Another reminder to document bonuses and limit termination entitlements
April 16, 2021
In an interesting recent case, an Ontario court denied a terminated employee’s claim to a pro-rated bonus but awarded him wrongful dismissal damages due to a poorly drafted termination clause.
In Ojo v Crystal Claire Cosmetics Inc., the employee alleged that, some time before his termination, his manager had advised him of a new bonus entitlement. Mr. Ojo told the court that his manager had promised him a $10,000.00 annual bonus based on reaching a specific performance target. The employer had not paid this amount upon Ojo’s termination.
The court denied this portion of Ojo’s claim. It noted that Ojo’s employment agreement was silent on the topic of a bonus payment, discretionary or otherwise, and that the court had not been provided any other written evidence of a bonus entitlement. Ojo’s former manager also denied having advised Ojo that he would be entitled to the bonus or that such a bonus existed. Furthermore, the performance target Ojo mentioned was already part of his job description, so there did not appear to be any legal consideration (that is, Ojo didn’t give the employer any new services) in exchange for the alleged new bonus entitlement.
This decision is an important reminder for employees that they should not simply rely on an employer’s word when it comes to changes to their contractual entitlements. If the employee wants to ensure that they will receive new bonuses that an employer promises to them, they should ensure that they receive written confirmation of the new bonus.
However, the case was not all good news for employers. In fact, while unsuccessful on the bonus issue, Ojo largely succeeded on the rest of his claim. Ojo’s employment contract purported to limit him to his minimum entitlements under the Employment Standards Act (“ESA”), but the judge applied the Waksdale reasoning (discussed here) to strike out the employment contract’s termination clauses because the “with cause” termination provisions were deficient.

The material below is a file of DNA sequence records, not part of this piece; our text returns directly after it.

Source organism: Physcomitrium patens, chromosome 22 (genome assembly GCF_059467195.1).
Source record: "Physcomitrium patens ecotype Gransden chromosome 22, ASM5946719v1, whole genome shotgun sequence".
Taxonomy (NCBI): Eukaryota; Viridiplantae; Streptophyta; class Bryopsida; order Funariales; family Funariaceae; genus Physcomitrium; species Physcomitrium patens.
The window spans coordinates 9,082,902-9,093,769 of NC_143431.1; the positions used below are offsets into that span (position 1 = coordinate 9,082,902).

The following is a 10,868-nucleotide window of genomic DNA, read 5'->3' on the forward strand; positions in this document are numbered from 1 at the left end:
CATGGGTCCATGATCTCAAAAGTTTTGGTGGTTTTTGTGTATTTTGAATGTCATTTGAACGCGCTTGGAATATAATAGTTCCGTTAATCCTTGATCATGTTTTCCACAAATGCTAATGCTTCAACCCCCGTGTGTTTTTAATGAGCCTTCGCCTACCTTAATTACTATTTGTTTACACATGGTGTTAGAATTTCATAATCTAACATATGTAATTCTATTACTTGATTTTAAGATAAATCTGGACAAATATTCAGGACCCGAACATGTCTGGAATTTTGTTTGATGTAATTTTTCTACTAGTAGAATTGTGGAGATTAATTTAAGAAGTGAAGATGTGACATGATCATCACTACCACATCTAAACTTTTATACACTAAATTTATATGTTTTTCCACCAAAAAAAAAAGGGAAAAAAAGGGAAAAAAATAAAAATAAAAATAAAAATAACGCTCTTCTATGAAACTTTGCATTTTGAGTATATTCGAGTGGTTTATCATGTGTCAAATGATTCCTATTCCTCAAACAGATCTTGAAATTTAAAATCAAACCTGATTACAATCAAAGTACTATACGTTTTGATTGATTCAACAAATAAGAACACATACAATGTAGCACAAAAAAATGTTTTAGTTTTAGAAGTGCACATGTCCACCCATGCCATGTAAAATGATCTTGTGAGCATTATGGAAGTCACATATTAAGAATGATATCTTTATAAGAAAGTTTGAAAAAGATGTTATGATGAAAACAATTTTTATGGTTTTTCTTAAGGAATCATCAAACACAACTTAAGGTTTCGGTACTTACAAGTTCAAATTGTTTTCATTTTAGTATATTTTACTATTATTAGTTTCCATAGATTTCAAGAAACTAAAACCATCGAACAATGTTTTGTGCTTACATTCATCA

The court also found that the contract’s “without cause” termination clause was deficient because it did not provide for the continuation of Ojo’s health benefits during the statutory notice period, as required by the ESA. The downfall of this clause appears to have been the clarifying statement, “For greater certainty, Crystal Claire’s maximum liability to you for common law notice, termination pay, severance pay, or payment in lieu of notice shall be limited to the payment of the amounts specified in the ESA.” Since the termination clause and this “clarification” were both silent on the topic of benefits continuation, the court found that they did not comply with the minimum requirements of the ESA which requires an employer to keep paying benefits. This should serve as an important lesson to employers that poorly drafted clarifying language can be just as detrimental to an employment contract as not having such language at all.
Furthermore, although Ojo had been offered a new job opportunity following his termination, the court accepted that it was reasonable for him to not accept the position which would have paid him a similar salary but would have represented a decrease in authority and a significantly longer commute to work. As a result, the court found that Ojo had not failed to mitigate his damages, and his notice period would not be reduced for not accepting the new job.
The issues raised by this case once again demonstrate why it is important for both employees and employers to have a lawyer review employment contracts and any revisions to them. The case also demonstrates that when assessing an employee’s job search efforts after termination, it is important to ensure that any new job opportunities are truly comparable to their previous position.